"I've tried all the forms of ventilation, and the iron lung is the most efficient and the best and the most comfortable way," Lillard told the Radio Diaries project.

The polio vaccine emerged in the 1950s

In 1955, the polio vaccine developed by Jonas Salk and his colleagues became an essential tool to fight the feared disease — and one for which Salk never sought a patent. It ended years of panic and fear.

"The first known polio outbreak in the United States was in Vermont in 1894," according to the Smithsonian Museum of American History. By the time Lillard and Alexander got sick in the early 1950s, polio epidemics had been growing worse and worse, with tens of thousands of new cases reported each year, often in the summer. Different people experienced differing symptoms, from a flu-like condition to a spreading paralysis.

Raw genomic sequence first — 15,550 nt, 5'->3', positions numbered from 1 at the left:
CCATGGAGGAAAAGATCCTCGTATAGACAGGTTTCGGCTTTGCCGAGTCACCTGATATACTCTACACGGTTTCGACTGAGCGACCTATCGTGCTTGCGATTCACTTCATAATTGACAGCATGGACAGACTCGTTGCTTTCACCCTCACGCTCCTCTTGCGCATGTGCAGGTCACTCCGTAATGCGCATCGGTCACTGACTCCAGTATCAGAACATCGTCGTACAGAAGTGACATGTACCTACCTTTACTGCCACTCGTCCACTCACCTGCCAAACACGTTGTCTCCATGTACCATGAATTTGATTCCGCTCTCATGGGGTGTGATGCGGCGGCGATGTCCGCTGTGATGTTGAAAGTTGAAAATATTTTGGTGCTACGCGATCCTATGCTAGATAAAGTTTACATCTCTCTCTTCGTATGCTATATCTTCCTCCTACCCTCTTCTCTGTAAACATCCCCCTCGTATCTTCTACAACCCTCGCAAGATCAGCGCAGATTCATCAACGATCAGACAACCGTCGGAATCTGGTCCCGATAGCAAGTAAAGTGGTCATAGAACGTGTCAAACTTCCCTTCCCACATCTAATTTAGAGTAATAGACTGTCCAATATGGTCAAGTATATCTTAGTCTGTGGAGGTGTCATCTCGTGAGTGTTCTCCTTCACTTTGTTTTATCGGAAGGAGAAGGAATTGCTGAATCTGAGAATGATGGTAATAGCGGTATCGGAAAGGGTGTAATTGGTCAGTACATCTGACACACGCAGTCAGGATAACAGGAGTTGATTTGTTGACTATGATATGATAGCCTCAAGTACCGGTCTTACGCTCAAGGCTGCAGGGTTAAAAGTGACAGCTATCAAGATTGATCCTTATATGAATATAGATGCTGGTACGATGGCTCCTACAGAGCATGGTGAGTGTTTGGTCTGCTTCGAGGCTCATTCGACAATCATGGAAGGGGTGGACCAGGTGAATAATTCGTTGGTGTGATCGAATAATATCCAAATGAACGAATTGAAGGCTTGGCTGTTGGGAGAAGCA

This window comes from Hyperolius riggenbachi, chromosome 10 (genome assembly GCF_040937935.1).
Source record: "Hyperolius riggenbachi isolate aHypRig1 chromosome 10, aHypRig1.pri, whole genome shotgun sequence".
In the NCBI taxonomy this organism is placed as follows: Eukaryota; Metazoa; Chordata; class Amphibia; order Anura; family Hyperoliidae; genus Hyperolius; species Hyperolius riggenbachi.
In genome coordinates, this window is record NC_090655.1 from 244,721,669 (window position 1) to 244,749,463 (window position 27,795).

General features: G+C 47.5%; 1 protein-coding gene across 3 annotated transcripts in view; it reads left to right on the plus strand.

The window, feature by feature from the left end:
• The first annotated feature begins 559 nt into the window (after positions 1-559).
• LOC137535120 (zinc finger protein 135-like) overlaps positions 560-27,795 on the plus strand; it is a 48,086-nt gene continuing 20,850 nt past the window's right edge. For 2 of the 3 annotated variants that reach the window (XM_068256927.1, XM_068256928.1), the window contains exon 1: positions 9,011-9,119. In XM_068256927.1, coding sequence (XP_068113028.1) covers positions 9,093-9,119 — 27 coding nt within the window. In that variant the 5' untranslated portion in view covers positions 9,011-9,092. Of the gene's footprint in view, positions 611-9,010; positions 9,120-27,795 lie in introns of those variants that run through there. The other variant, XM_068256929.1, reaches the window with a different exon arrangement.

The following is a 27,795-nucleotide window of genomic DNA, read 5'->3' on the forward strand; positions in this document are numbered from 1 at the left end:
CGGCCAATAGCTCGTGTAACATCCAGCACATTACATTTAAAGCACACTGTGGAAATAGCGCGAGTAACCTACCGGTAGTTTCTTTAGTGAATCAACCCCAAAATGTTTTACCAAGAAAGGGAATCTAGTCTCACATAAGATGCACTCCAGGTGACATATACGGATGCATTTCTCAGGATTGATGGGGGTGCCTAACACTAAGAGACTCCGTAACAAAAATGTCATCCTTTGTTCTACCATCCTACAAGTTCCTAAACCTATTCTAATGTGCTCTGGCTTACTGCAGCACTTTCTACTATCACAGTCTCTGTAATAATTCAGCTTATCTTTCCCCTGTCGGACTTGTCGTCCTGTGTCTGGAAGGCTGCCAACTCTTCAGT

Goats and Soda

The dream of wiping out polio might need a rethink

"Communities reacted with dread because no one understood how or why people got it, and because children were the most frequently affected," the museum said, posting images showing closed playgrounds and signs barring children under age 16 from entering cities.

The U.S. officially eliminated "wild" transmission of polio in 1979, but sporadic cases have popped up over the years, including a 2022 case involving an unvaccinated traveler in Rockland County, N.Y.

Paul Alexander, forced into an iron lung by polio in 1952, dies at 78 (2024)

FAQs

Paul Alexander, forced into an iron lung by polio in 1952, dies at 78? ›

Paul Alexander thrived while using an iron lung for decades after contracting polio as a child. A Texas man who spent decades using an iron lung after contracting polio as a child has died at the age of 78. Paul Alexander's longtime friend Daniel Spinks says he died Monday at a Dallas hospital.

Why is Paul Alexander still in an iron lung? ›